‘The Echo is part of the DNA of Cork’

As The Echo continues to mark its 130th anniversary, leading figures from Cork’s religious and education sectors pay tribute to the contribution the paper has made, and continues to make, to the life of Cork and its citizens and institutions
‘The Echo is part of the DNA of Cork’

Pictured at Munster Technological University

Bishop of Cork and Ross, Fintan Galvin

Since coming to Cork from Dublin three years ago, my daily read of The Echo has played an important part in helping me get to know Cork and its people.

Bishop of Cork and Ross, Fintan Galvin. Picture: Jim Coughlan.
Bishop of Cork and Ross, Fintan Galvin. Picture: Jim Coughlan.

I take this opportunity to thank all the people whose dedication ensured that, even during a difficult pandemic, The Echo was published every day.

The Echo is close to the heart of the community and has been for its 130 years.

I congratulate all the staff whose commitment we may sometimes take for granted, and wish them continued success into the future.

Bishop Paul Colton, Bishop of Cork, Cloyne and Ross, pictured against the backdrop of St. Fin Barre's Cathedral in Cork. Picture: Denis Minihane.
Bishop Paul Colton, Bishop of Cork, Cloyne and Ross, pictured against the backdrop of St. Fin Barre's Cathedral in Cork. Picture: Denis Minihane.

Bishop of Cork, Cloyne and Ross, Paul Colton

The Echo, as it is today and as it has evolved over the years, is part of the DNA of Cork. An unforgettable part of the nurture of those of us who grew up in Cork was the evening sound of the cry ‘Echo’.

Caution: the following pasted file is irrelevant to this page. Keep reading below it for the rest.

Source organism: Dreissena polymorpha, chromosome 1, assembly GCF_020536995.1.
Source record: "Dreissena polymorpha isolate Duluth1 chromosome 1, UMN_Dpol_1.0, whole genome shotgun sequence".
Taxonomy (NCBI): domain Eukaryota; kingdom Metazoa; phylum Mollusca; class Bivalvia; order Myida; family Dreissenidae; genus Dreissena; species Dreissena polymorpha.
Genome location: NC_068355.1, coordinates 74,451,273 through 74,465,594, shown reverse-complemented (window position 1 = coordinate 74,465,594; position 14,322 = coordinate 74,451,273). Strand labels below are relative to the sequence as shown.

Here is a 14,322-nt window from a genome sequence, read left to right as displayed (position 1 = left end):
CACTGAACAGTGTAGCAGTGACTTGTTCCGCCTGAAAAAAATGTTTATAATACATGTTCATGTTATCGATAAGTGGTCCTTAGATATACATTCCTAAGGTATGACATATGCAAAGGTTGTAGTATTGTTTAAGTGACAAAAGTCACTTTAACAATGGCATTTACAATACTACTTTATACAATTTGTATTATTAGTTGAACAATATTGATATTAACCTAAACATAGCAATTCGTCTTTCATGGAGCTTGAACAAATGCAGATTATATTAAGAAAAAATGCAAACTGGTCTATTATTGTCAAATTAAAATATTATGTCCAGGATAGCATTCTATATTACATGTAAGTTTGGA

I warmly congratulate everyone at The Echo on the occasion of your 130th anniversary.

Anniversaries such as this are wonderful opportunities not only to look back and to reflect, but also to envision the future. Most especially they are a time for gratitude.

On behalf of us all in the Church of Ireland in Cork, I extend, therefore, not only our good wishes, but also our thanks, for the so many ways that The Echo and everyone involved in it has kept us apace with the news and, most especially, for the manner in which, as a local paper with a big outlook, it has nourished, encouraged and sustained community life here in Cork and further afield.

The Echo has made a difference and is making a difference today as we live through the great changes and challenges of our time.

Professor John O’Halloran, President of University

College Cork:

From on paper to online, The Echo has been an integral part of life in Cork for generations, and an iconic strand in the fabric of our city’s culture.

In our own sphere, we have found that the Echo has always championed education in Cork. Its coverage of UCC life has been fair but without favour, supporting our students, staff, and initiatives while also rightly holding the university to account.

On behalf of all at University College Cork, from one venerable Cork institution to another, I wish to offer our heartiest congratulations to all at The Echo on reaching this milestone, and wish the title many more years of success.